Sergeant William H. Dean, Jr. (1913–1944)

William H. Dean, Jr. (Courtesy of the Delaware Public Archives)
ResidencesCivilian Occupation
Delaware (moved to New Jersey as an adult)Prison guard at the New Jersey State Penitentiary
BranchService Number
U.S. Army6714548
EuropeanCommunications Platoon, Headquarters Company, 3rd Battalion, 330th Infantry Regiment, 83rd Infantry Division
Bronze Star Medal with oak leaf cluster, Purple Heart, Combat Infantryman BadgeNormandy, Northern France/Luxembourg, Hürtgen Forest
Military Occupational Specialty
595 (field wire chief)

Early Life, Family, & Prewar Careers

Corporal William H. Dean, Jr. holding his Outstanding Soldier-Athlete Trophy in 1934 (Courtesy of the Dean family)

William Homewood Dean, Jr. was born in Newark, Delaware on the afternoon of December 9, 1913.  He was the son of William H. Dean, Sr. (a laborer and later landscape gardener, 1881–1950) and Maybelle M. Dean (née Press, 1881–1966).  He had an older sister and two younger sisters.  His great-great-grandfather Joseph Dean (1784–1861) founded the Dean Woolen Mill, one of the town’s largest employers; his great-grandfather William Dean (1820–1887) ran the mill until it was destroyed by fire on Christmas Day, 1886. 

As of April 8, 1930, the Dean family was living at 6 Prospect Avenue in Newark.  Dean volunteered for the U.S. Army on October 14, 1933 and served in the 51st Signal Battalion at Fort Monmouth, New Jersey.  Due to his athleticism and last name, he was nicknamed “Dizzy Dean,” after the famous baseball player.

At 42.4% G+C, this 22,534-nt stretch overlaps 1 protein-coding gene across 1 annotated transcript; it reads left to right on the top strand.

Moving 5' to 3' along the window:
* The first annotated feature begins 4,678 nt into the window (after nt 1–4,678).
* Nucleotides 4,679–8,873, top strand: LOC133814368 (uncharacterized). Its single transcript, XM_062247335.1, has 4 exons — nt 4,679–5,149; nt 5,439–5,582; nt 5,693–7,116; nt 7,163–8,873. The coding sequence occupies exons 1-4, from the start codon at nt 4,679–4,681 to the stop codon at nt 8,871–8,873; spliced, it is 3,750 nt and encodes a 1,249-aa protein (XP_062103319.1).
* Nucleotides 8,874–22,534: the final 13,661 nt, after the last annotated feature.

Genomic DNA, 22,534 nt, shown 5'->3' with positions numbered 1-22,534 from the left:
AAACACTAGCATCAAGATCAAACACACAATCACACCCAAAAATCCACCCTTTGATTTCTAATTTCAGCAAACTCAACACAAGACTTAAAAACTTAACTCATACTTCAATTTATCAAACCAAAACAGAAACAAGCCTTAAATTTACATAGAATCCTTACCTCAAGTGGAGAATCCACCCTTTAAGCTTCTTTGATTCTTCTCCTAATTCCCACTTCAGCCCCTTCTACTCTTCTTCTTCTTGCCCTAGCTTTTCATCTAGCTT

According to a summary of his career in General Order No. 58 (Headquarters Fort Monmouth dated May 19, 1959), Dean

pursued and competed three courses at The Signal School: the Morse Telegraph Operators Course, completed 2 March 1934; Lineman’s Course, completed 21 May 1934 and another Lineman’s Course in the Battalion School which he completed 30 April 1935.  Promoted to Private First Class, Regular Army, 29 July 1935, and to Corporal, 26 March 1936, he participated in the First and Second Army Maneuvers held in 1935 and 1936 respectively.  Corporal Dean was very well qualified in open wire pole line construction and aerial cable construction.  He exhibited qualities of leadership and initiative, was hardworking, loyal, honest, and intelligent.  With a colorful style of play and an impressive athletic record in basketball, football, baseball, and track, Corporal Dean won the Outstanding Soldier-Athlete Trophy at Fort Monmouth in 1934.